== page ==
The Pursuit of e-Governance in Belgrade Receives A Pro Bono Assist From IBM
Let’s time-travel to Serbia, circa 1999: it was a time before smartphones or Wi-Fi. The largest hard disk available had a 340MB capacity and cost USD$499. Meanwhile, the volume of printed paper generated for record-keeping and the demands of the modern age was reaching new heights with each passing day.
Today, every consumer product we desire is ’one click away.’ The dizzying pace of innovation in the Information Technology (IT) industry, now the fastest growing sector, affects the global community in countless ways with each new milestone. Hard disks that sell for USD$499 in 2018 have 12TB of capacity (one terabyte is equal to 1,000 gigabytes), and the largest data centers in the world store as much as 100PB (one petabyte is equal to 1 million gigabytes).
Given the vast technological progress experienced since 1999, it is astounding to think that in the Republic of Serbia, the laws regulating data storage for businesses have not changed for the last 20 years. This of course means that no framework for e-Government or the use of electronic documents is in place, putting a tremendous burden on Serbian society.
Given the vast technological progress experienced since 1999, it is astounding to think that in the Republic of Serbia, the laws regulating data storage for businesses have not changed for the last 20 years.
Serbian institutions have a long tradition of using paper in everyday official communication with citizens and businesses, and between themselves. They still keep their records in paper form. This is both costly and inefficient. The government and business community spend millions of dinars, the local currency, every year, creating, maintaining, transporting, and storing millions of paper documents, which slows down the decision-making process, among many other frustrations.
In 2016, the law still required Serbian businesses to store invoices, receipts, and other documents in paper for 3–10 years, depending on the type of record. For years, the law was met with protest for its impracticality, particularly from business owners who viewed the law as a step in the wrong direction with regard to the antiquated system. Besides issues with data storage, business owners decried their inability to use modern conveniences such as e-signatures, e-documents, and e-payments due to their lack of regulation.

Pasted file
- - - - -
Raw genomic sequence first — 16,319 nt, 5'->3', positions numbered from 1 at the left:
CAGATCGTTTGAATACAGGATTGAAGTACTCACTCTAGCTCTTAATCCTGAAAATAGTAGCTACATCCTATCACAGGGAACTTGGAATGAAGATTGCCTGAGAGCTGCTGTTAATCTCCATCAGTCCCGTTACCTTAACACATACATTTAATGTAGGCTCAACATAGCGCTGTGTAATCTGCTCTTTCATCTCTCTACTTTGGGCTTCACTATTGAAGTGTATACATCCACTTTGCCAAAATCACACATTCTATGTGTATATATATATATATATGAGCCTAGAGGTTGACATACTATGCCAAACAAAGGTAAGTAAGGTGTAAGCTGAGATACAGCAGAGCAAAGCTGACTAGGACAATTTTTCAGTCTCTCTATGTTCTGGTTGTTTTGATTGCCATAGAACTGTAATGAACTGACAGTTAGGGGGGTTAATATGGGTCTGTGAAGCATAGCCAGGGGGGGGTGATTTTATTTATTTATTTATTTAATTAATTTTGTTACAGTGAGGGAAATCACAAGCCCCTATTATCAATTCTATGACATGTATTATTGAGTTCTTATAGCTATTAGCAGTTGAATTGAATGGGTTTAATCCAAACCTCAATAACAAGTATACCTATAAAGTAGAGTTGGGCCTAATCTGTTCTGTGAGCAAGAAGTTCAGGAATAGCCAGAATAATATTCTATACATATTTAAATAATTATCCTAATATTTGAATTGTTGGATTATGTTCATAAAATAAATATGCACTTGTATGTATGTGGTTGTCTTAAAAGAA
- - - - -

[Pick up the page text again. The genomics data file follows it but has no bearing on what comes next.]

Stepping in the right direction
Like any paradigm shift, the change could not initiate itself. The National Alliance for Local Economic Development (NALED), an independent association of over 300 businesses, local governments, and civil society organizations working to improve living and working conditions in Serbia, set out to spearhead this movement.
In 2016, NALED partnered with IBM’s pro bono program, the Corporate Service Corps (CSC). It was an instrumental first step toward creating a framework for e-Government in Serbia.
In an engagement facilitated by PYXERA Global—a nonprofit that specializes in implementing Global Pro Bono programs for corporations seeking to leverage their core capabilities for social progress—four experts from IBM CSC arrived in Belgrade in May of that year, tasked with investigating the current state of practices and regulatory framework regarding e-Government. The team consisted of Edmundo Fortajada, a Continuous Process Improvement Project Manager from IBM Philippines; Mahesh Ganesan, a Project Executive with the Smarter Workforce/Kenexa Business Unit from IBM USA; Andrew Meyer, a Delivery Project Executive for Global Technology Services from IBM USA; and Aneeta Razdan, a Global Value Driven Proposal Program Leader from the department of Transformation & Operations for IBM India.
During a full month working with NALED employees, the CSC team conducted extensive research, leading to targeted recommendations to facilitate the transition. They scheduled meetings with important stakeholders from the government, the business sector, and the international community—including state secretaries, assistant ministers, the deputy speaker of the National Parliament, and the US ambassador to Serbia—which allowed them to gain valuable insight into the problem.